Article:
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Faith and Counseling

I'd like to give a short introduction on what Christian counseling is--to me. I understand that 100 different therapists will do this 100 different ways. As you read this, keep in mind that many of my clients are not practicing Christians and feel no pressure to discuss faith with me. But for those who are interested, here's how I integrate faith with therapy.

As a way for you to feel understood. Many clients come from faith backgrounds, whether or not they currently adhere to them. It's part of the fabric of their upbringings, parental relationships, worldview, and morals. Faith principles might have been helpful or harmful, depending on how they were exercised, and often they are inextricably linked to the issues that clients want to discuss in session. It is difficult to feel truly understood if a person who was raised Christian is working with a therapist who was not.

As a way to treat you holistically--body, soul, and spirit. Christians believe that we are one being, not separatable into disparate parts. While we may focus more on one part more than another at times, I believe that your spiritual state is an essential part of your overall well-being. If you are in tip top shape physically and even mentally, but you feel out of sorts on a spiritual level, something will not sit right and I want to help you address that.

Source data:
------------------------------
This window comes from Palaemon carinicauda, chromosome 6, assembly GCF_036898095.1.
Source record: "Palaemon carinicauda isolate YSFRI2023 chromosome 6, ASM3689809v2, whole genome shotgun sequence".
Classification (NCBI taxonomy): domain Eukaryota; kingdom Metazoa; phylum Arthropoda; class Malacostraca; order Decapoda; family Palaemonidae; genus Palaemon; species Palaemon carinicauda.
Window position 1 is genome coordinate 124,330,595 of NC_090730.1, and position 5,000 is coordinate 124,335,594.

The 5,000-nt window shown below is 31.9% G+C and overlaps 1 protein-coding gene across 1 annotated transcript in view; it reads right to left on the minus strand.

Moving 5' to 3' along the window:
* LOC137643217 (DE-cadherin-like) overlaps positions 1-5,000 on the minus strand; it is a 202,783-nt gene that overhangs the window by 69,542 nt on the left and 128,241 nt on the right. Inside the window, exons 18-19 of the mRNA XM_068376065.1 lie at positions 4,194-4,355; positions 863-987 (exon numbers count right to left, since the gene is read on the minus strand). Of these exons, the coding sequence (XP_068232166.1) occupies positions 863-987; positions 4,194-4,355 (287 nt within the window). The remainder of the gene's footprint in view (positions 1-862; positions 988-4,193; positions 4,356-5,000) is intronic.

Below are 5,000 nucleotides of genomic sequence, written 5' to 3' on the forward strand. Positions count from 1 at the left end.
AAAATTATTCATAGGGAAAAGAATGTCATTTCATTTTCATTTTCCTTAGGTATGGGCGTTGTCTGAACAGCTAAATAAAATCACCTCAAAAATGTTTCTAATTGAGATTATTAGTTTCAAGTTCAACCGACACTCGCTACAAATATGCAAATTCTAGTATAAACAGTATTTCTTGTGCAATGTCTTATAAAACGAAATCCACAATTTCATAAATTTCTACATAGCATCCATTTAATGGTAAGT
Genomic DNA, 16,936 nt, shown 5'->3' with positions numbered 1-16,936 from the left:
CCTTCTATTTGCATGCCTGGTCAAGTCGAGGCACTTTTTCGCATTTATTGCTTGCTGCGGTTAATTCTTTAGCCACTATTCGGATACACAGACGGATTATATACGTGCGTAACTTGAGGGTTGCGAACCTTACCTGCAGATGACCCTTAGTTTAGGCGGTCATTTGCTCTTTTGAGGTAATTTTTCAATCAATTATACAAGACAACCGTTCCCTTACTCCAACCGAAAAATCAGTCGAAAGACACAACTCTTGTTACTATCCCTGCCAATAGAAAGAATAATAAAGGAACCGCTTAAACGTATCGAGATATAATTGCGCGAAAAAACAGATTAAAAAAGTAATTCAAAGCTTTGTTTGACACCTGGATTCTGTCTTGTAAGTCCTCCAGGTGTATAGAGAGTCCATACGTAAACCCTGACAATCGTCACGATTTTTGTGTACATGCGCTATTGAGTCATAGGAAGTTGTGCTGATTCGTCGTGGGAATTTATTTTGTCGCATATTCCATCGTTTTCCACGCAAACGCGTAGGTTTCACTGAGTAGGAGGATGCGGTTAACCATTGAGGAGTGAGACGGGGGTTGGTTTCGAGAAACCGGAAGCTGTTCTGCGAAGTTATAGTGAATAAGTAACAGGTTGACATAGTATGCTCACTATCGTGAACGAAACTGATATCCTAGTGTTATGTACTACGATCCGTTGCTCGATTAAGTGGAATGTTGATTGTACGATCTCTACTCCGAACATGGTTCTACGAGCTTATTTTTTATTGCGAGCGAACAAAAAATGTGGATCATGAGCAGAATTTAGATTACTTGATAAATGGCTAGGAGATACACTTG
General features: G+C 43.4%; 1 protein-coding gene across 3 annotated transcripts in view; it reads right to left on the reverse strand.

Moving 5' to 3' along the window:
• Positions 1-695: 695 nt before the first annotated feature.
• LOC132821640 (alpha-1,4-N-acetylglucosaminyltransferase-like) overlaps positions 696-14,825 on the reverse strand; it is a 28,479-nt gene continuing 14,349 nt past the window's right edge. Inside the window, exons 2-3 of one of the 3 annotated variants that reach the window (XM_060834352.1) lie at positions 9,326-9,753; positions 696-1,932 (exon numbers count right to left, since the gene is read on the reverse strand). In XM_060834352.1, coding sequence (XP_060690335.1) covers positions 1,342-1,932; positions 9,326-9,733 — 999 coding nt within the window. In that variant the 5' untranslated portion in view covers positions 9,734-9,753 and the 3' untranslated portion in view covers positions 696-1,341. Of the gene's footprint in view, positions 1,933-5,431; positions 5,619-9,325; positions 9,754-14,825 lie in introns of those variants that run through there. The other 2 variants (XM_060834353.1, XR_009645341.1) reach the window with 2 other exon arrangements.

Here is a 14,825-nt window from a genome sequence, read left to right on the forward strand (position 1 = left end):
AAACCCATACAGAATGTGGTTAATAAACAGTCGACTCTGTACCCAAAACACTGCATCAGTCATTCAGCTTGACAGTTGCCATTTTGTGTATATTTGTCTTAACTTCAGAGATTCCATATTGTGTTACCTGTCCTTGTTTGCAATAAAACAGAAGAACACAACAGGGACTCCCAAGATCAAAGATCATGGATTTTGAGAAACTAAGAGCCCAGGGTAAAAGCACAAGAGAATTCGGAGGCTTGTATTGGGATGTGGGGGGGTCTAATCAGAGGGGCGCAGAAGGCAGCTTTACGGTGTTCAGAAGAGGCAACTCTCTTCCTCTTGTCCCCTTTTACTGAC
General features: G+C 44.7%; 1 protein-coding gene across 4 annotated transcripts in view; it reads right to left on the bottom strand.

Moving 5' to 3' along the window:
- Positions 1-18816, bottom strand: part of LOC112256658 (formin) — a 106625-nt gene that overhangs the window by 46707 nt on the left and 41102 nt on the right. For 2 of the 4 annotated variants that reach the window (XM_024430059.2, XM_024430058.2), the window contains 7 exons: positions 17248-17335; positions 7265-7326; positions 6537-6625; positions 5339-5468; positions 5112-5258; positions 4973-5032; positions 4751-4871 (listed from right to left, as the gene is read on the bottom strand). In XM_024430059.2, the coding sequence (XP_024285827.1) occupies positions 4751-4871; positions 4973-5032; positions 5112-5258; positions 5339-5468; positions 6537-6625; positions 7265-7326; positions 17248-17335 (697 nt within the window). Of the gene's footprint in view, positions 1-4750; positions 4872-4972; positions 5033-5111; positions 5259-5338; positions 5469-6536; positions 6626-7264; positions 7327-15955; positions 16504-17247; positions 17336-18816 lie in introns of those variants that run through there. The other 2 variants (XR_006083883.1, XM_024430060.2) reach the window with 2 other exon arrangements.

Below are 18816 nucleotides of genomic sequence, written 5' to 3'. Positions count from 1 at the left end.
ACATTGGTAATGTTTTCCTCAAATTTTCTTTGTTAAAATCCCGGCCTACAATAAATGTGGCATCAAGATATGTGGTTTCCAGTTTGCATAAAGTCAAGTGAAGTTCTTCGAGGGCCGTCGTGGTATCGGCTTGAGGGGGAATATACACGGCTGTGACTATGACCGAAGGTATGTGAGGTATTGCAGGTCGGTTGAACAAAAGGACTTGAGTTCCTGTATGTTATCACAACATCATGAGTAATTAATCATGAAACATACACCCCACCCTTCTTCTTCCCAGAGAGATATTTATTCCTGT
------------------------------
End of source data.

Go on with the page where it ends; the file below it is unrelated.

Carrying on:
As a way to have congruence with your inner and outer worldview. Biblically, we are created beings made in the image of God. That has several implications into how we function and what will bring us true peace and satisfaction. (For example, we are made to be in relationship and not in isolation because God is a relational God. Therefore, moving toward healthy connection is usually preferred to going toward isolation.) Some forms of therapy will create a version of truth for each individual, but faith-based counseling rests on biblical principles of human worth and functioning.

That being said, what Christian counseling is not is just as important:

Christian counseling is not evangelism. I do not believe that therapy is the place for persuading clients to change their beliefs. It is not a place for one partner to bring the other partner to be converted or told they're wrong. Rather, it's a place to explore and examine the implications of your current beliefs and whether it's working the way you want.

Christian counseling is not pastoral or biblical counseling. For deeper spiritual questions, I will refer you back to your church or pastoral leadership. My position in your life is not to guide you spiritually to any certain conclusion, as there are many different expressions of Christianity and mine may be different to yours. My position is to walk alongside you as a fellow Christian and work with you with a shared understanding of Christian faith.

Christian counseling is not about guilt. As your therapist, I am not here to judge or condemn you. You may have experienced that in other contexts, and I am deeply sorry if that's been your experience. I am here to be curious and nonjudgmental, and I will take your lead into how comfortable you are discussing your faith in the context of your mental health. I'm committed to creating safety for you to explore issues of spirituality with me that is free of condemnation, wherever you stand.


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